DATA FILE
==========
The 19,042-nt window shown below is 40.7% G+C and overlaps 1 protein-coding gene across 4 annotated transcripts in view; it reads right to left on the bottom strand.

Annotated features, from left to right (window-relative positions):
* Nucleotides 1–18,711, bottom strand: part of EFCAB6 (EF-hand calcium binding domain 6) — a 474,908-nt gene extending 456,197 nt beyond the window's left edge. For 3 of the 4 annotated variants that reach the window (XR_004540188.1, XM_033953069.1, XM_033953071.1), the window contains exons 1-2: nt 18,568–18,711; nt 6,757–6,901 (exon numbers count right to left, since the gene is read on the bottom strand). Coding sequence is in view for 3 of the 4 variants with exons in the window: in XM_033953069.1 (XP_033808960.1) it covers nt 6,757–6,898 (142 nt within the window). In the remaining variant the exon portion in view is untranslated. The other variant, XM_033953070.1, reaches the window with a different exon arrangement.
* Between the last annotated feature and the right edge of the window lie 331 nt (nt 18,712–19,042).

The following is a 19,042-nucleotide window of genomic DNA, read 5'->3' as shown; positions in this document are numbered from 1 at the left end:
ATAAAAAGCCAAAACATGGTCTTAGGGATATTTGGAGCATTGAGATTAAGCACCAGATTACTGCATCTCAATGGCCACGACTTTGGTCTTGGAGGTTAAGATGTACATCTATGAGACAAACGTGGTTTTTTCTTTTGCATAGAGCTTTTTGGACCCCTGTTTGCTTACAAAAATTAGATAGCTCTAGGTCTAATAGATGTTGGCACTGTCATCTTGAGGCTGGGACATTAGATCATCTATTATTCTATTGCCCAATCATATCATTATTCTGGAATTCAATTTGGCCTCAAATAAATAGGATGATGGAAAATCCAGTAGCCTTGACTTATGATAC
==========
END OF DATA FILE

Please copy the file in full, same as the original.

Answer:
The 19,042-nt window shown below is 40.7% G+C and overlaps 1 protein-coding gene across 4 annotated transcripts in view; it reads right to left on the bottom strand.

Annotated features, from left to right (window-relative positions):
* Nucleotides 1–18,711, bottom strand: part of EFCAB6 (EF-hand calcium binding domain 6) — a 474,908-nt gene extending 456,197 nt beyond the window's left edge. For 3 of the 4 annotated variants that reach the window (XR_004540188.1, XM_033953069.1, XM_033953071.1), the window contains exons 1-2: nt 18,568–18,711; nt 6,757–6,901 (exon numbers count right to left, since the gene is read on the bottom strand). Coding sequence is in view for 3 of the 4 variants with exons in the window: in XM_033953069.1 (XP_033808960.1) it covers nt 6,757–6,898 (142 nt within the window). In the remaining variant the exon portion in view is untranslated. The other variant, XM_033953070.1, reaches the window with a different exon arrangement.
* Between the last annotated feature and the right edge of the window lie 331 nt (nt 18,712–19,042).

The following is a 19,042-nucleotide window of genomic DNA, read 5'->3' as shown; positions in this document are numbered from 1 at the left end:
ATAAAAAGCCAAAACATGGTCTTAGGGATATTTGGAGCATTGAGATTAAGCACCAGATTACTGCATCTCAATGGCCACGACTTTGGTCTTGGAGGTTAAGATGTACATCTATGAGACAAACGTGGTTTTTTCTTTTGCATAGAGCTTTTTGGACCCCTGTTTGCTTACAAAAATTAGATAGCTCTAGGTCTAATAGATGTTGGCACTGTCATCTTGAGGCTGGGACATTAGATCATCTATTATTCTATTGCCCAATCATATCATTATTCTGGAATTCAATTTGGCCTCAAATAAATAGGATGATGGAAAATCCAGTAGCCTTGACTTATGATAC